As of this week, it has been 17 years since my husband Fred and I moved to Oregon. The other day while walking my dog Annie, I saw a U-Haul truck at a nearby house. Looks like somebody is finally moving in. I’ll probably meet the new neighbors soon. I won’t be surprised if they moved up from California like we did.
The moving truck brought back so many memories. While we thought about it for years, our move was sudden—the house in San Jose sold in five days—and difficult—the truck broke down twice, it was over 100 degrees out, and we had to leave a lot of stuff behind for a second trip. (You can read all about it in my book Shoes Full of Sand.) By the time we left, I was beginning to realize what and who we were leaving behind. We both quit jobs we loved and said goodbye to family and lifelong friends. We had moved before but only within the Bay Area. We had no idea that this was a lot more than another change of address; we were embarking on a whole new life.
From the get-go, Fred loved it all, while I wanted to go home. We had never lived anyplace so beautiful or where the people were so friendly, but we had almost never encountered so much wet, cold, windy weather. We had never lived in a small town without shopping malls and lots of places to work. The gynecologist and the music store were 50 miles away in Corvallis. The airport was in Portland, a three-hour drive through snow and curvy roads. That first year, Fred went back to San Jose for two months to continue his income tax business while I was alone in the worst of the winters, missing my family so bad it hurt.
But we adapted. Although we knew only our realtor when we moved in, we made friends at the church, the aquarium, and various singing and writing groups. It got so we couldn’t go anywhere without running into people we knew. We relaxed into life surrounded by trees, rivers and the ocean, with clean air and no traffic. No more lines, no more crowds, no more angry, stressed-out people. With time to dive into our dreams, Fred volunteered at the Oregon Coast Aquarium, worked for the Flying Dutchman winery, and sang with the Coastalaires barbershop chorus. I wrote and published five more books, earned my MFA in creative writing, taught at the community college, sang in several different groups, and got a job playing music at church. Would this have happened in San Jose? Probably not. We’d still be stuck on the freeway.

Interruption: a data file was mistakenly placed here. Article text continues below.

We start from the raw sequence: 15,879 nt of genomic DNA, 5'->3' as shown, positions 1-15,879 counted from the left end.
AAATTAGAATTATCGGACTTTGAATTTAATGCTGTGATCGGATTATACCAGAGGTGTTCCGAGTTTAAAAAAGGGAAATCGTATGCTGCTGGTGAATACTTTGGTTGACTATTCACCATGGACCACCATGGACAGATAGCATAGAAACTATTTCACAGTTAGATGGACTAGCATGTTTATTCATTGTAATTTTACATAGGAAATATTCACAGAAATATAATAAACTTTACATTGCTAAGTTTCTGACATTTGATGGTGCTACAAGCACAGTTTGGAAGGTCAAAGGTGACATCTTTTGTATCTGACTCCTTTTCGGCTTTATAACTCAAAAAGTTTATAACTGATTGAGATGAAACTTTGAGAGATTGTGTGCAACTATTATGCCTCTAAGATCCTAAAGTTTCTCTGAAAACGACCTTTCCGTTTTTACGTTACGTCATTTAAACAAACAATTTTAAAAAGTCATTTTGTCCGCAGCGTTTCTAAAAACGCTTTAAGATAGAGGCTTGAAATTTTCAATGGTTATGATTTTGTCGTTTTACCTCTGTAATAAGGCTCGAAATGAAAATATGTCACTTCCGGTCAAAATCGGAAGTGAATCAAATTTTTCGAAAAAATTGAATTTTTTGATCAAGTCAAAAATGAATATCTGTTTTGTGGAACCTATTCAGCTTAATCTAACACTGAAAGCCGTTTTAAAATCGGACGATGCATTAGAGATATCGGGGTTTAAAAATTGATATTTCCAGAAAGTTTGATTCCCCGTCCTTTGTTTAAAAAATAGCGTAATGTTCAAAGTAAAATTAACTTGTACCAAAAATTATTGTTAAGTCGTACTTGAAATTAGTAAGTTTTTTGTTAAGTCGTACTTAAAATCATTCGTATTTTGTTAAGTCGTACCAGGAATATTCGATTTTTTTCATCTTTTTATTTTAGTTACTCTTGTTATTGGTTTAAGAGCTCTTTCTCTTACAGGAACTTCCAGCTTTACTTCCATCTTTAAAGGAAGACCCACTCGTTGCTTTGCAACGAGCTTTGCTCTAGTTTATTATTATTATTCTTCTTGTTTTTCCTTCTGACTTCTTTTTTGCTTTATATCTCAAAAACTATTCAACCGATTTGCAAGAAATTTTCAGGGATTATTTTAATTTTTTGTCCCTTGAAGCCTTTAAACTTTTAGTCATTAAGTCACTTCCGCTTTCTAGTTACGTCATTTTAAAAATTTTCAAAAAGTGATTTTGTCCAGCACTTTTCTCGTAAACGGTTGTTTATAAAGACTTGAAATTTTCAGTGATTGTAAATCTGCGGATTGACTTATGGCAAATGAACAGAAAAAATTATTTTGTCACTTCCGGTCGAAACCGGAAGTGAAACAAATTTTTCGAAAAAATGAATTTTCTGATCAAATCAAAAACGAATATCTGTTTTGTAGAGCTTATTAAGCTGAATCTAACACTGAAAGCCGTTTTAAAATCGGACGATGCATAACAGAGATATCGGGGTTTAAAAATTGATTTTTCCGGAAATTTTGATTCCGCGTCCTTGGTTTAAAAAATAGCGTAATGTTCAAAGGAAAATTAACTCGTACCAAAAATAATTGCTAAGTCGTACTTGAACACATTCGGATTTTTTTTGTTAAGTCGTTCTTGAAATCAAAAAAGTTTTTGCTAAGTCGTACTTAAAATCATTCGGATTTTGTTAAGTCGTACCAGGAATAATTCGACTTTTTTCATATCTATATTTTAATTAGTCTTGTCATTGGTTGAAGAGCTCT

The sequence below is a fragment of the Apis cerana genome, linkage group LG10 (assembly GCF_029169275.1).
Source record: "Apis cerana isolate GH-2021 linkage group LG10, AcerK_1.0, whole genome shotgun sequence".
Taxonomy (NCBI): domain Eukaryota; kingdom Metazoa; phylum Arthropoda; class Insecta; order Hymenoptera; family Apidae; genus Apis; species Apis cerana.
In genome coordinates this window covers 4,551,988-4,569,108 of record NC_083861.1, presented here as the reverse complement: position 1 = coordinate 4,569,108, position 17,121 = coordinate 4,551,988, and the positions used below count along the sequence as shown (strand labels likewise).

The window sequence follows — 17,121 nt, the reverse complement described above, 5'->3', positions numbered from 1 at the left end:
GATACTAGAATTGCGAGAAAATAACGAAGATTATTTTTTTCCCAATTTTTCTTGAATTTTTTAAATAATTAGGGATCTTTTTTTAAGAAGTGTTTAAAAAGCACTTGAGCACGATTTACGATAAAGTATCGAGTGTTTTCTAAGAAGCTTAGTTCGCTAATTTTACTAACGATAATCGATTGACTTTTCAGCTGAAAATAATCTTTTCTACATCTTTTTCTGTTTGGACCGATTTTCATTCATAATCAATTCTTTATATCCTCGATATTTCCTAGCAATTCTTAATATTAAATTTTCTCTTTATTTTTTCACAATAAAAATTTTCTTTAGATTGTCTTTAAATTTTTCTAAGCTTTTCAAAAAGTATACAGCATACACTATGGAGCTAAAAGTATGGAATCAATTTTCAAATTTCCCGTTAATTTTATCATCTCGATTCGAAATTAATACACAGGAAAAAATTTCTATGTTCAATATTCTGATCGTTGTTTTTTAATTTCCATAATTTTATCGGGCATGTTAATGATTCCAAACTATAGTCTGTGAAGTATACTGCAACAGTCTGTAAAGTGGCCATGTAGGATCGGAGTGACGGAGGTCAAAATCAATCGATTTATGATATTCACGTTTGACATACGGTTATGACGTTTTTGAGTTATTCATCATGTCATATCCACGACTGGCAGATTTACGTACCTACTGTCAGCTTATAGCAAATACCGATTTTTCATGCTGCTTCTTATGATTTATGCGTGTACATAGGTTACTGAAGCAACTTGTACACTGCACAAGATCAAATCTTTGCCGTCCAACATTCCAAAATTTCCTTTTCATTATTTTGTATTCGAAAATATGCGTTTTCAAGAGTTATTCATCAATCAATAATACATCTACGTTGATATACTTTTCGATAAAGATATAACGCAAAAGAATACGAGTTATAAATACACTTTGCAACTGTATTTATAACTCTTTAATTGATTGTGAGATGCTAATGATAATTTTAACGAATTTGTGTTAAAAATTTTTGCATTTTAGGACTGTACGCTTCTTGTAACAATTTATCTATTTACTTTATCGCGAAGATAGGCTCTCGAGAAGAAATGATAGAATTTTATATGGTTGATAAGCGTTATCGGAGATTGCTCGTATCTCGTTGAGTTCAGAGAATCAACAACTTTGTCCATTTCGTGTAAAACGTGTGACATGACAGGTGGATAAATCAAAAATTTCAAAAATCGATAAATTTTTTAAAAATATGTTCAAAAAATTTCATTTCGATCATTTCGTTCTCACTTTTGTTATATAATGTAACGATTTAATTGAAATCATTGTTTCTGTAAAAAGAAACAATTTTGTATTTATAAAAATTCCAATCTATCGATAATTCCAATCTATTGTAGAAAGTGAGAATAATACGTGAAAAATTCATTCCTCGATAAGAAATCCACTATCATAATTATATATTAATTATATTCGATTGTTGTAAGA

Life brings sorrow as well as joy. We have suffered many losses in these Oregon years: my mother and both uncles, Fred’s parents, our dog Sadie, many other loved ones, and finally, two years ago, Fred himself, after a long struggle with Alzheimer’s Disease. I often find his loss unbearable. This house we bought together is too big, and the loneliness can be overwhelming. But my new dog, Annie, already five years old, is a huge comfort, and God has filled our lives with many blessings.
I love Oregon. When I come back from visiting California, I shout and honk my horn as I cross the border back into the Beaver State. When I think about moving back to the Bay Area, I feel as if I have been here too long to go back. After all, 17 years is almost one-third of my life. Of the 26 years Fred and I were married, we spent 15 of them north of the border. If we were plants, by now we would either have died or become firmly established in this sandy Oregon coast soil. How long does it take to become a real Oregonian? It depends on who you ask. To many, I’m an old-timer now.
My family’s roots go way back in California to the 1800s, to the arrival of John Cameron Gilroy, said to be the first English-speaking settler in California. And yes, they did name the town of Gilroy for him. But the Fagalde branch originally settled in Oregon. Jean Fagalde and his wife Maria Refucia Alviso lived in Damascus, southeast of Portland. They had 13 children, one of whom was my great-grandfather Joseph, who moved to California and married Luisa Gilroy. I’m still learning about that Oregon connection, but it makes me feel good to know I’m not the first Fagalde to live here.
Do I have regrets? Some. The biggest is not being close to my 91-year-old father at this time of his life, or to my brother’s family, who live near Yosemite. Fred’s kids and grandchildren have all grown up while we weren’t around. I hate that. But I don’t regret moving here. I just wish I could convince everyone to join us so we could all live here together.
Will I stay here forever? I don’t know. It’s where I am now, and I thank you for taking this journey with me. Keep coming back. We have so much more to explore.